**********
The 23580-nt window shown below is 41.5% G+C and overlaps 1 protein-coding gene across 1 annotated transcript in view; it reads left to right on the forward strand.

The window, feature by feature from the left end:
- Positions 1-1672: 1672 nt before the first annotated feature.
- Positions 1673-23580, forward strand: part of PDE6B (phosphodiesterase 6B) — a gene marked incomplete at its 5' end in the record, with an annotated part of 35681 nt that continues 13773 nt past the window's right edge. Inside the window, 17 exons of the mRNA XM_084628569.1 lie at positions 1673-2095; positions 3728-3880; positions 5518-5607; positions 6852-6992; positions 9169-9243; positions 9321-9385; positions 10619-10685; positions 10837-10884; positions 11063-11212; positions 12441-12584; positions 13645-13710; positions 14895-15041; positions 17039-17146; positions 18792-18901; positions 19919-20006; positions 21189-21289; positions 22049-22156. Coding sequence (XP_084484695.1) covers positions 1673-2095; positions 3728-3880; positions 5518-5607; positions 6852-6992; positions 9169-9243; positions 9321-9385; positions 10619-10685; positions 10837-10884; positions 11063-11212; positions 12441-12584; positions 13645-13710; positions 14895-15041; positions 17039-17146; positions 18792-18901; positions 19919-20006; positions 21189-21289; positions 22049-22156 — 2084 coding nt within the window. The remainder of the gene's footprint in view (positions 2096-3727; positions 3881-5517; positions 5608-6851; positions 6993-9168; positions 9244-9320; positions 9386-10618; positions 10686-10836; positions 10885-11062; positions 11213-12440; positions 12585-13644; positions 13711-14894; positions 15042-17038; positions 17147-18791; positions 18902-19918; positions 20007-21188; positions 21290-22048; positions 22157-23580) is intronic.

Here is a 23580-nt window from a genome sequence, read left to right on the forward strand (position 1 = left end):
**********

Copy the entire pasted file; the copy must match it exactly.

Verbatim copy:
The 23580-nt window shown below is 41.5% G+C and overlaps 1 protein-coding gene across 1 annotated transcript in view; it reads left to right on the forward strand.

The window, feature by feature from the left end:
- Positions 1-1672: 1672 nt before the first annotated feature.
- Positions 1673-23580, forward strand: part of PDE6B (phosphodiesterase 6B) — a gene marked incomplete at its 5' end in the record, with an annotated part of 35681 nt that continues 13773 nt past the window's right edge. Inside the window, 17 exons of the mRNA XM_084628569.1 lie at positions 1673-2095; positions 3728-3880; positions 5518-5607; positions 6852-6992; positions 9169-9243; positions 9321-9385; positions 10619-10685; positions 10837-10884; positions 11063-11212; positions 12441-12584; positions 13645-13710; positions 14895-15041; positions 17039-17146; positions 18792-18901; positions 19919-20006; positions 21189-21289; positions 22049-22156. Coding sequence (XP_084484695.1) covers positions 1673-2095; positions 3728-3880; positions 5518-5607; positions 6852-6992; positions 9169-9243; positions 9321-9385; positions 10619-10685; positions 10837-10884; positions 11063-11212; positions 12441-12584; positions 13645-13710; positions 14895-15041; positions 17039-17146; positions 18792-18901; positions 19919-20006; positions 21189-21289; positions 22049-22156 — 2084 coding nt within the window. The remainder of the gene's footprint in view (positions 2096-3727; positions 3881-5517; positions 5608-6851; positions 6993-9168; positions 9244-9320; positions 9386-10618; positions 10686-10836; positions 10885-11062; positions 11213-12440; positions 12585-13644; positions 13711-14894; positions 15042-17038; positions 17147-18791; positions 18902-19918; positions 20007-21188; positions 21290-22048; positions 22157-23580) is intronic.

Here is a 23580-nt window from a genome sequence, read left to right on the forward strand (position 1 = left end):